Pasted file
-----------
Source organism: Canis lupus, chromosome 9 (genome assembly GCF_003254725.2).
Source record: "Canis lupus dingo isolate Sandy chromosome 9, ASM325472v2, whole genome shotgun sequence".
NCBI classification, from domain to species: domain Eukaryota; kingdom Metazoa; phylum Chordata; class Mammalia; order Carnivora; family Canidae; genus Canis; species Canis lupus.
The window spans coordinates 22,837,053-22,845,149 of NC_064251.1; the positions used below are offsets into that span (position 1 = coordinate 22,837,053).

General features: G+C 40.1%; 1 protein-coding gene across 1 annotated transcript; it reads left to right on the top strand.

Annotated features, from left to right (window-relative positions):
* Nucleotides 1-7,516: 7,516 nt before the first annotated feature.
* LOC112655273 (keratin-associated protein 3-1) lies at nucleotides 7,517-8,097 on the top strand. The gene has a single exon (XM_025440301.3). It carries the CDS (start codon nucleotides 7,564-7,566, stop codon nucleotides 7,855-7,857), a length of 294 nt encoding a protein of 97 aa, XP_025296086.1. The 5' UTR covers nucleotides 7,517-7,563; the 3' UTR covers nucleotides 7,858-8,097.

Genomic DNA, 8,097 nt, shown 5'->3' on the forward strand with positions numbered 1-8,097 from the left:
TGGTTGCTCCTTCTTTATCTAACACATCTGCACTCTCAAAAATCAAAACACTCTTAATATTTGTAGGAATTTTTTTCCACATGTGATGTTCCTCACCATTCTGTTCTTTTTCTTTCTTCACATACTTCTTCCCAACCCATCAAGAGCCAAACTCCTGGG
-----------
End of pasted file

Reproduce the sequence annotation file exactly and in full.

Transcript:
Source organism: Canis lupus, chromosome 9 (genome assembly GCF_003254725.2).
Source record: "Canis lupus dingo isolate Sandy chromosome 9, ASM325472v2, whole genome shotgun sequence".
NCBI classification, from domain to species: domain Eukaryota; kingdom Metazoa; phylum Chordata; class Mammalia; order Carnivora; family Canidae; genus Canis; species Canis lupus.
The window spans coordinates 22,837,053-22,845,149 of NC_064251.1; the positions used below are offsets into that span (position 1 = coordinate 22,837,053).

General features: G+C 40.1%; 1 protein-coding gene across 1 annotated transcript; it reads left to right on the top strand.

Annotated features, from left to right (window-relative positions):
* Nucleotides 1-7,516: 7,516 nt before the first annotated feature.
* LOC112655273 (keratin-associated protein 3-1) lies at nucleotides 7,517-8,097 on the top strand. The gene has a single exon (XM_025440301.3). It carries the CDS (start codon nucleotides 7,564-7,566, stop codon nucleotides 7,855-7,857), a length of 294 nt encoding a protein of 97 aa, XP_025296086.1. The 5' UTR covers nucleotides 7,517-7,563; the 3' UTR covers nucleotides 7,858-8,097.

Genomic DNA, 8,097 nt, shown 5'->3' on the forward strand with positions numbered 1-8,097 from the left:
TGGTTGCTCCTTCTTTATCTAACACATCTGCACTCTCAAAAATCAAAACACTCTTAATATTTGTAGGAATTTTTTTCCACATGTGATGTTCCTCACCATTCTGTTCTTTTTCTTTCTTCACATACTTCTTCCCAACCCATCAAGAGCCAAACTCCTGGG